Interactions with unreliable infrastructure could be key to smart city design

UNIVERSITY PARK, PA – The move towards smart cities promises a better quality of life through large networked computer systems and integrated technologies that connect major public systems and infrastructure.

As the push towards smart cities seems to promote monolithic infrastructures managed in a centralized way, the search for a team of Penn State College of Information Science and Technology shows that universal solutions could meet resistance if they do not take into account the daily experiences of citizens or do not allow them to adapt their own solutions, especially in areas with historically unreliable infrastructures.

“We make a lot of assumptions about infrastructure, like water supply, especially in rich countries,” Jeffrey said. Bardzell, professor and associate dean of undergraduate and graduate studies at the College of IST. “We assume that there is only one infrastructure, like an electricity grid; that it is reliable; and that we want to make it smart.

But even in places like the United States where these assumptions are often true, infrastructure is increasingly vulnerable to weather events that often have more impact than they were designed to do. And when they break down, how will citizens react?

To study this challenge, the researchers interviewed residents and analyzed local media coverage of people’s interactions with the unreliable water supply system in a single non-Western community – Pune, India.

Due to the rapid population growth and the inability of the infrastructure to keep up, not only in terms of physical materials but also management, Pune cannot reliably deliver water to all residents. Despite this unreliability, city officials are pushing for Pune to become the next smart city. However, Pune is much more likely to have built-in sensors and IT management, which makes it smart, before it reliably delivers water to everyone in the city.

As a result, residents have created their own patchwork system of municipal water, unregulated tanker service, and borehole drilling to get the water they need.

“It can be as simple as adding a bucket to store water, but it’s part of the infrastructure,” said Shaowen Bardzell, professor at the College of IST. “This ingenuity is important because rather than waiting for the municipal system to solve problems like we might in the United States, the residents of Pune will come together with ad hoc and light solutions.”

Ultimately, these layers of innovative, resource-sensitive workarounds – or jugaads – built from residents’ efforts to maintain access to water reflect a co-evolution of citizens and infrastructure that more faithfully reflects the history, culture and day-to-day practices of the community.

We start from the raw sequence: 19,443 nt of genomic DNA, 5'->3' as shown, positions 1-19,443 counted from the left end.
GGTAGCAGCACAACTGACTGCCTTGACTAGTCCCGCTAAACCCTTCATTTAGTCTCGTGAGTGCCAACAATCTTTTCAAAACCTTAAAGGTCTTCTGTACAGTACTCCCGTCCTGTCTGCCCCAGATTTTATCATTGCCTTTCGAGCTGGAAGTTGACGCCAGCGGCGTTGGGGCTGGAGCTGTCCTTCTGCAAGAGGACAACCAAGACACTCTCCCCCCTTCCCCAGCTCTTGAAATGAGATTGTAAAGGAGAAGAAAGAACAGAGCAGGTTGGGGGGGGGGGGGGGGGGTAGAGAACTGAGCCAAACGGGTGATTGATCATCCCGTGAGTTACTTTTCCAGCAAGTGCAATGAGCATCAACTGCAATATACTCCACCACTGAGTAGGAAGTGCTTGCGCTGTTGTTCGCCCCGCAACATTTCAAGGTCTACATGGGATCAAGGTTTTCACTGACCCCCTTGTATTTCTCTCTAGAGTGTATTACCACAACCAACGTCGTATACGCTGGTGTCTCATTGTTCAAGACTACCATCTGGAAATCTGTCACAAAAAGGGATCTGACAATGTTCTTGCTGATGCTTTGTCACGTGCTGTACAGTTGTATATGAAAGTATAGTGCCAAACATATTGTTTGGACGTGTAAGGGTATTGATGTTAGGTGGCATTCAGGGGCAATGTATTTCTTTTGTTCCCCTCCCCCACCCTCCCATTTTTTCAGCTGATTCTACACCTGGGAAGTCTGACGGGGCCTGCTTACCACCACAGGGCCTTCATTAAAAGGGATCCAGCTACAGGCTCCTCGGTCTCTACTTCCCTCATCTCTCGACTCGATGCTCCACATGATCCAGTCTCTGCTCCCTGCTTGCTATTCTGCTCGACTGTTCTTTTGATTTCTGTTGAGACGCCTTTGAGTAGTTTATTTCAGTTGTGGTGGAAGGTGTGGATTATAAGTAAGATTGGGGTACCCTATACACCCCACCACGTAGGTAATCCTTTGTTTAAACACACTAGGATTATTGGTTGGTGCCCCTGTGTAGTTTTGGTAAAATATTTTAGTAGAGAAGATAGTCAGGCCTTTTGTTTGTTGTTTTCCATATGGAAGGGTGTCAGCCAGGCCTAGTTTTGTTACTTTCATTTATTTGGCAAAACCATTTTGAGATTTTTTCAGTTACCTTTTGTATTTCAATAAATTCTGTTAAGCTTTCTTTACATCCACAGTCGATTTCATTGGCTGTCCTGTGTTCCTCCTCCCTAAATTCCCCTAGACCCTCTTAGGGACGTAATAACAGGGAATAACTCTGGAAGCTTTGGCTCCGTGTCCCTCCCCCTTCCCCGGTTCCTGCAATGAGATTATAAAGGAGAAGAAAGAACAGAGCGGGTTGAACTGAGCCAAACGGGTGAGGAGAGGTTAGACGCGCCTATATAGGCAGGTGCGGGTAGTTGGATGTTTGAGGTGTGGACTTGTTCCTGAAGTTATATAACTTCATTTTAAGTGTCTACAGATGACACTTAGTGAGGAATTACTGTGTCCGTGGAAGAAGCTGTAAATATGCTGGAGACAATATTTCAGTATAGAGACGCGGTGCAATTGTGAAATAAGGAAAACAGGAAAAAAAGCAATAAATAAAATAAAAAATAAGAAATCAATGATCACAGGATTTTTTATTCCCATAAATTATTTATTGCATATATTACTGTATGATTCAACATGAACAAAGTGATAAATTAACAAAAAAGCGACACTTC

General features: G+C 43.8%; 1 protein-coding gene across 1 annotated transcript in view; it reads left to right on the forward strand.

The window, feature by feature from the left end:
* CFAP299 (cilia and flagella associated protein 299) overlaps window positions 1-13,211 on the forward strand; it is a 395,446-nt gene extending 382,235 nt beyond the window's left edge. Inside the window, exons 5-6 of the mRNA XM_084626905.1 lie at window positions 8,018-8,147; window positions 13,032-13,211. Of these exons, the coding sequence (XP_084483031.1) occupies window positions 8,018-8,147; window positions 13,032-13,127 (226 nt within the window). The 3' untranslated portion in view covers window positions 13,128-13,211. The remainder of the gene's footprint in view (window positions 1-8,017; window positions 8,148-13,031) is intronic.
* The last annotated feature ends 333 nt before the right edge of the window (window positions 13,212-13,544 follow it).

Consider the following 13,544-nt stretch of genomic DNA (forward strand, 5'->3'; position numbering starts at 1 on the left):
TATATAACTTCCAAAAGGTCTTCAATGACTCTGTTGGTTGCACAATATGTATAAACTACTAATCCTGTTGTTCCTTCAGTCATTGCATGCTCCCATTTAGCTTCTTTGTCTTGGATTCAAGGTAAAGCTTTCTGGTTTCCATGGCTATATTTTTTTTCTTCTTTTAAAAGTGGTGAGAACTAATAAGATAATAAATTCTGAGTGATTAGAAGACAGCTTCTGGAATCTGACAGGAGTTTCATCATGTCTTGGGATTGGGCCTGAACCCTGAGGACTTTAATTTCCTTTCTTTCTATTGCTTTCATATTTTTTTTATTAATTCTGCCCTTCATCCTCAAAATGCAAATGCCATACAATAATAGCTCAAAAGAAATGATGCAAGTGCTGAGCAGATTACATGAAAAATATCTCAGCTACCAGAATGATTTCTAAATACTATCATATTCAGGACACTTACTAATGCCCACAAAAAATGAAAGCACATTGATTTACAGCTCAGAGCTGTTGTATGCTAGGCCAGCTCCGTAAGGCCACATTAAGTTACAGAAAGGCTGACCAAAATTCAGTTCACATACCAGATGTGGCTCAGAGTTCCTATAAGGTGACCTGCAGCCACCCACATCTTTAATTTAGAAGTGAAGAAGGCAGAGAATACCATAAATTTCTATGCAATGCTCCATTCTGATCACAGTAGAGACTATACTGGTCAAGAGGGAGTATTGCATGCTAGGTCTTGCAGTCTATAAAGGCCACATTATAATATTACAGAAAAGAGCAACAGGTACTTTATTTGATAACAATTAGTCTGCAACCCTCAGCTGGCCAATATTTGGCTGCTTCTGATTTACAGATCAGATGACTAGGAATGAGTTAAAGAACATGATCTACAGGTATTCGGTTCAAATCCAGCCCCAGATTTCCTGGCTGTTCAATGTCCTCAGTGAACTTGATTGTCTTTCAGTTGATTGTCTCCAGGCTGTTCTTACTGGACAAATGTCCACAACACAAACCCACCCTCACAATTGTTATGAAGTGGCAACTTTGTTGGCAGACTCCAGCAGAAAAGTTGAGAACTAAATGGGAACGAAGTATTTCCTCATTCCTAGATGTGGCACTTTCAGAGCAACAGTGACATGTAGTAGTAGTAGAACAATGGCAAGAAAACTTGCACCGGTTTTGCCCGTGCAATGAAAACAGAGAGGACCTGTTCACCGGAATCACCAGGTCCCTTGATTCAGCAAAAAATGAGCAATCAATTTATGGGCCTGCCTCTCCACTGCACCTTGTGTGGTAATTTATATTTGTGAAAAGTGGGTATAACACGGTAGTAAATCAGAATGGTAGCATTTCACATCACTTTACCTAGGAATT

The researchers also suggest that residents of Pune are probably better equipped than those in wealthier areas to deal with this unreliability, as they are used to dealing with its effects and have a responsibility to ensure that the infrastructure remains functional.

This can lead citizens to resist municipal intervention which can deprive the individual of their power to act in the system by further legitimizing the system – for example, by automating reports on individual water use.

Researchers are seeing how critical this convergence between being a citizen and being a user is in the design of smart cities. As cities become smart and people become not only residents but also users, some can be left behind.

“When we design technology, we make assumptions around an ideal user about what they know and what they are trying to do. But who is the ideal smart city user? asked Tejaswini Joshi, a PhD student at Penn State College of IST. “Our research shows that utilities are much moree puff and that citizenship is often more sophisticated, which must be taken into account when designing smart cities.

Added Shaowen, “Technologists tend to think of systems design as creating something perfect that will stand the test of time. But we have to design in a way that is open and allows jugaad, so that people take ownership of the system so that they can do what they need with the system to actually allow them to live.

For researchers, this shift in Western thinking is key to expanding what smart cities mean and how we see them. Ultimately, these solutions must be made visible to promote citizen participation in the co-creation of infrastructures and lead to a redefinition of citizenship.

Concluded Shaowen, “If you only think of something like creativity or infrastructure in Western cases – especially when talking about smart cities – then you will only conceptualize Western solutions. ”

The work will be published in the October 2021 Proceedings of the ACM Conference on Collaborative Computer-Aided Work and Social Computing, and is supported by the National Science Foundation.

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